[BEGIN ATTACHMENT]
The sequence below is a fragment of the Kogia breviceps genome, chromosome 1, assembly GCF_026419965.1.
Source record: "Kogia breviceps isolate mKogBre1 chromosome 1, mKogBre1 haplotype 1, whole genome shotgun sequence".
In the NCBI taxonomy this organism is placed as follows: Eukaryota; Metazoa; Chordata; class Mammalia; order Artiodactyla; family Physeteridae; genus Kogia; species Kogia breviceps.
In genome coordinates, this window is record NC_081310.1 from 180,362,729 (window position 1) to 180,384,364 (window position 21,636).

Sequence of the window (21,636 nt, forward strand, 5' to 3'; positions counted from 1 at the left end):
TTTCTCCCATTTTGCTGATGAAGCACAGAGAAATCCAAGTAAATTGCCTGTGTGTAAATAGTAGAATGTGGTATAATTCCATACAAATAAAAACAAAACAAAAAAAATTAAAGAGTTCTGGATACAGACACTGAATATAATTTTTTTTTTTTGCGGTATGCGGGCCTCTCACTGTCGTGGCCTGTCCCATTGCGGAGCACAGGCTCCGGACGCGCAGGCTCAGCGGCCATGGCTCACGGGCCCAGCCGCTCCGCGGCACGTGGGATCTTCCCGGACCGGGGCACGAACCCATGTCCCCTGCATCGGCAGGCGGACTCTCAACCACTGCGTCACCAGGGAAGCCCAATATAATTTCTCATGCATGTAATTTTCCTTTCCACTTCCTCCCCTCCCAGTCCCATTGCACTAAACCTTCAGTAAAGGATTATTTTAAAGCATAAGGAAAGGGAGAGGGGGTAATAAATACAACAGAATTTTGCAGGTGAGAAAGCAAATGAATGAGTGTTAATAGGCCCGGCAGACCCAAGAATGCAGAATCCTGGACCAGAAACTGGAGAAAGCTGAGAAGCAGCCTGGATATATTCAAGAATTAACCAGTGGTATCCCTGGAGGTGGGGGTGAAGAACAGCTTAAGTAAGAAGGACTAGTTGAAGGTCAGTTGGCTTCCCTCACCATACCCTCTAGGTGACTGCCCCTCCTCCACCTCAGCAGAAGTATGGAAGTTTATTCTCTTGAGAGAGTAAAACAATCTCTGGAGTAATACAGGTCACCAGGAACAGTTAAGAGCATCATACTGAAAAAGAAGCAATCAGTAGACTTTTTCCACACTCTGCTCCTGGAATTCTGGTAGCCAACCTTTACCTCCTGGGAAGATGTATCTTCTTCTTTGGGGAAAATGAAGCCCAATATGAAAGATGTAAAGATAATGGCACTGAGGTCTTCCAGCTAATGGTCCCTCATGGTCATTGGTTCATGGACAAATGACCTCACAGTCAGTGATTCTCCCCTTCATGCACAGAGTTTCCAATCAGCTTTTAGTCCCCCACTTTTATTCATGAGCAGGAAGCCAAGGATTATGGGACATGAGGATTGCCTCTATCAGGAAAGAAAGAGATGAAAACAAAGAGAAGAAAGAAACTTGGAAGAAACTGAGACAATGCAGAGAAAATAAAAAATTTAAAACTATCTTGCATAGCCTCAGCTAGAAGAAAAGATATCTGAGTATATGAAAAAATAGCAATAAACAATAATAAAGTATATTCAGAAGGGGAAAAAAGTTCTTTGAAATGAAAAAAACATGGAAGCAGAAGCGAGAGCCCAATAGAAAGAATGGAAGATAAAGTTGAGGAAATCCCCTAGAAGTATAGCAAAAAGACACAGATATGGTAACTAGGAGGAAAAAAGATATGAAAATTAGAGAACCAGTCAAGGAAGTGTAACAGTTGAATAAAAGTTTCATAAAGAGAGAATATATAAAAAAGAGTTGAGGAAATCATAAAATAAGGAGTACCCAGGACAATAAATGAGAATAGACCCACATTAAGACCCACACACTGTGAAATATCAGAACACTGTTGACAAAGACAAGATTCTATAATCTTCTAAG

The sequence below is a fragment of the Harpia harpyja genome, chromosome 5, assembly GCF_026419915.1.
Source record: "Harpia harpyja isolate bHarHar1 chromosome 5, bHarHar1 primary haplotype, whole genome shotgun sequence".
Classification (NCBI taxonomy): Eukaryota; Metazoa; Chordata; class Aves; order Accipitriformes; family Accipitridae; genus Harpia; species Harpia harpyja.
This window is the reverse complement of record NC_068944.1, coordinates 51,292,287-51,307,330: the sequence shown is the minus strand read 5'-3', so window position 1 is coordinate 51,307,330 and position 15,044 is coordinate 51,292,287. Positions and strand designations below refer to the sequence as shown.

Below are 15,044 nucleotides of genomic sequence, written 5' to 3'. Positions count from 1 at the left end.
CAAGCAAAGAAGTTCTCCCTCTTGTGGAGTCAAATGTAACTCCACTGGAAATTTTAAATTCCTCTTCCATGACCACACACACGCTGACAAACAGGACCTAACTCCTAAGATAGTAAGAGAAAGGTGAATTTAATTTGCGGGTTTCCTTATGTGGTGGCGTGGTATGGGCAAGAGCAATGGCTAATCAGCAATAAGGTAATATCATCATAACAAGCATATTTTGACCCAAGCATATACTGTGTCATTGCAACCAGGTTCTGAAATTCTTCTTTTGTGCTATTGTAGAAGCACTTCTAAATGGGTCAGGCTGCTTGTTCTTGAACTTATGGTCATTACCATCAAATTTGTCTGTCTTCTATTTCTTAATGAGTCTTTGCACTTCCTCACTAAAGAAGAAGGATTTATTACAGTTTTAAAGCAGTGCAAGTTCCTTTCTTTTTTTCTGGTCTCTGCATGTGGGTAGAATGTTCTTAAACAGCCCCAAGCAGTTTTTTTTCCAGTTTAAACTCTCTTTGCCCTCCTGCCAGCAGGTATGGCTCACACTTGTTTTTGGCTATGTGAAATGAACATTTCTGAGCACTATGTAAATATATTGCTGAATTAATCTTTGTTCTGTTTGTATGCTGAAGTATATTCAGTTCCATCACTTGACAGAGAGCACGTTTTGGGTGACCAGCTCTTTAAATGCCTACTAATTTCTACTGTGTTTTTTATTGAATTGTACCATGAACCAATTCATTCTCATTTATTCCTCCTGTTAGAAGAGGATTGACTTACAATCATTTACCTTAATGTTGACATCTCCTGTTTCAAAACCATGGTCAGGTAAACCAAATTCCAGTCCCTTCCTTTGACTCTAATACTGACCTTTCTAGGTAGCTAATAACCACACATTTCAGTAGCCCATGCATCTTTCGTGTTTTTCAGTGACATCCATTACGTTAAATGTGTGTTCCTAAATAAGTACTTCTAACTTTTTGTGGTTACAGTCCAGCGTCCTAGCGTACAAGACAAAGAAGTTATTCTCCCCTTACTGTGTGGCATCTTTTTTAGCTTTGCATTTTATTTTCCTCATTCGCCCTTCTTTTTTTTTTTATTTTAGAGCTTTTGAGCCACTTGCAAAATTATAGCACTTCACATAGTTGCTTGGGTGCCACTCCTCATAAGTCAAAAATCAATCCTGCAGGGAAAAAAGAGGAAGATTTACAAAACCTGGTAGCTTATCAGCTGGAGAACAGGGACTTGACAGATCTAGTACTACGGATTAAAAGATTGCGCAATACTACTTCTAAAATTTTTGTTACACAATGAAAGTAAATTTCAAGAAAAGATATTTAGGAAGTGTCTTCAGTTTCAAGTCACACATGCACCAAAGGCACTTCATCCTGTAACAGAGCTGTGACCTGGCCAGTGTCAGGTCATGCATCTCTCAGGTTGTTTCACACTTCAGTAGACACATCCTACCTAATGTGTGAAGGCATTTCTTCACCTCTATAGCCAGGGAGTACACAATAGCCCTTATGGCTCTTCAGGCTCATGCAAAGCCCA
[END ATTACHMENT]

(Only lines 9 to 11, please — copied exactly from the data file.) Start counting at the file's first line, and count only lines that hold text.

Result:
Classification (NCBI taxonomy): Eukaryota; Metazoa; Chordata; class Aves; order Accipitriformes; family Accipitridae; genus Harpia; species Harpia harpyja.
This window is the reverse complement of record NC_068944.1, coordinates 51,292,287-51,307,330: the sequence shown is the minus strand read 5'-3', so window position 1 is coordinate 51,307,330 and position 15,044 is coordinate 51,292,287. Positions and strand designations below refer to the sequence as shown.

Below are 15,044 nucleotides of genomic sequence, written 5' to 3'. Positions count from 1 at the left end.